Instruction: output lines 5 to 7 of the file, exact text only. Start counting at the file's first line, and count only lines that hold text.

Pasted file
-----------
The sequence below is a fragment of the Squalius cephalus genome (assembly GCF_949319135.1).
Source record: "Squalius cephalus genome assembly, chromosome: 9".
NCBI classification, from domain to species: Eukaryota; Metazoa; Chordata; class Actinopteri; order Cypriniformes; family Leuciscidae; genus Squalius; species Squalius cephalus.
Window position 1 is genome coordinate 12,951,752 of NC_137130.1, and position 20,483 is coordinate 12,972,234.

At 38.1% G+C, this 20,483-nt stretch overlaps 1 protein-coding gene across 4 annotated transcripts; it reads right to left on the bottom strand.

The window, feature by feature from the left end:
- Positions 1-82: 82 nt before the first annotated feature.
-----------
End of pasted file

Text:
At 38.1% G+C, this 20,483-nt stretch overlaps 1 protein-coding gene across 4 annotated transcripts; it reads right to left on the bottom strand.

The window, feature by feature from the left end:
- Positions 1-82: 82 nt before the first annotated feature.